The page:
Weinstein has denied all allegations of nonconsensual sex.
The producer has apologized for some of his behavior and denied the rape claims. But the backlash against him and his company has been swift. On Oct. 8, Weinstein Co. fired him. On Saturday, he was expelled from the Academy of Motion Picture Arts and Sciences.
Barrack and Colony Capital are no strangers to the Weinsteins or to Hollywood. In 2010, a group of investors including Colony Capital and construction magnate Ronald Tutor bought film and TV firm Miramax — which was founded by Harvey and Bob Weinstein — from Walt Disney Co. (The Weinsteins had left Miramax in 2005.)
Barrack sold Miramax to Qatar broadcaster BeIN Media Group last year. Colony also helped set up a TV joint venture between Miramax and Weinstein Co. in 2013. Last year Weinstein Co.’s television business was estimated to be worth about $650 million.
“We believe the [Weinstein] company has substantial value and growth potential,” Barrack said in a statement. “We will help return the company to its rightful iconic position in the independent film and television industry.”
The billionaire, who made his fortune in real estate, was a staunch supporter of Trump’s presidential campaign, landing a major speaking gig at the Republican National Convention last year. He also chaired Trump’s inaugural committee. Harvey Weinstein, by contrast, was a big fundraiser for Democratic politicians, including Hillary Clinton.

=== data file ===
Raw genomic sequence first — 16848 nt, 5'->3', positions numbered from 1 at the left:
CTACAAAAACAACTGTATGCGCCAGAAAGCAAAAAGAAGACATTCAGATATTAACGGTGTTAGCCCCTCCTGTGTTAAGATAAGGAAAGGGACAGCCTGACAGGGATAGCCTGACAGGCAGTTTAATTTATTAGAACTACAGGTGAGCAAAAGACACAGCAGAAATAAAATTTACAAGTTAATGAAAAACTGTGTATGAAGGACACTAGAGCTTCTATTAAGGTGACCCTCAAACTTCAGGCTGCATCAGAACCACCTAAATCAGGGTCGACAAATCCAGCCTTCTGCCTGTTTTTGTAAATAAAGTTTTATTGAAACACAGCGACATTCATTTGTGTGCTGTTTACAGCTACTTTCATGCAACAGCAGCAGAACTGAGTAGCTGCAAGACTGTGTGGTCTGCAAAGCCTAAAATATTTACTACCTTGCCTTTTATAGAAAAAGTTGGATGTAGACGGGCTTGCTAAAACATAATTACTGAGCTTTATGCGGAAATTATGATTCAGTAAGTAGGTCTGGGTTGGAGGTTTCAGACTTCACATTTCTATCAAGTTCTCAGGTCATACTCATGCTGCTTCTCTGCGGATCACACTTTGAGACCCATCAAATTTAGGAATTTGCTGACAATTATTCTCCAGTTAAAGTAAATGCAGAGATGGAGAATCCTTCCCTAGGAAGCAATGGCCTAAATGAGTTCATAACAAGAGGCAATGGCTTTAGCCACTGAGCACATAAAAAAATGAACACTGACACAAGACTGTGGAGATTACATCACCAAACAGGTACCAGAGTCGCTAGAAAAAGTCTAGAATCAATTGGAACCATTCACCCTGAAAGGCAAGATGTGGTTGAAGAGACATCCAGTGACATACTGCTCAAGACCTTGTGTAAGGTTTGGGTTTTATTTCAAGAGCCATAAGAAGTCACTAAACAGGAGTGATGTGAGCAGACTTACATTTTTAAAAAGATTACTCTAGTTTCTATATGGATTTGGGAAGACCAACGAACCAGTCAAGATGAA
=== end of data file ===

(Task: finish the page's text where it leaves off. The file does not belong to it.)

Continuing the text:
In 2008, Barrack saved Michael Jackson’s Neverland Ranch from foreclosure when Colony acquired a loan that was in default.
Barrack swooped in for Weinstein Co. as its future is looking increasingly bleak. Amazon Studios cut ties with Weinstein Co. last week, dooming a high-profile television project from director David O. Russell. Amazon had ordered two seasons of the untitled drama. Amazon will continue with a second show it was co-producing with Weinstein Co., but it will go forward without the studio’s involvement.
On Friday, investment banking firm Goldman Sachs said it was exploring options for what to do with its small stake in the studio. A Goldman Sachs spokesman has said the firm’s stake is now worth less than $1 million.
“Tom Barrack loves distressed deals, and this is a fire sale with a capital F,” said Lloyd Greif, CEO of Los Angeles investment bank Greif & Co.
L.A. investment bank Moelis & Co. is advising Weinstein Co. on the potential sale. A company representative declined to comment.
Times Staff Writer Richard Winton contributed to this report.
4:45 p.m.: This article was updated with additional reaction.
1:45 p.m.: This article has been updated with additional information about Colony Capital and criminal investigations into Harvey Weinstein.
9:45 a.m.: This article has been updated with additional information about allegations against Harvey Weinstein, his responses and resulting fallout.
7:45 a.m.: This story was updated with additional background information.
7:10 a.m.: This article was updated with additional details and background information.
This article was originally published at 6:55 a.m.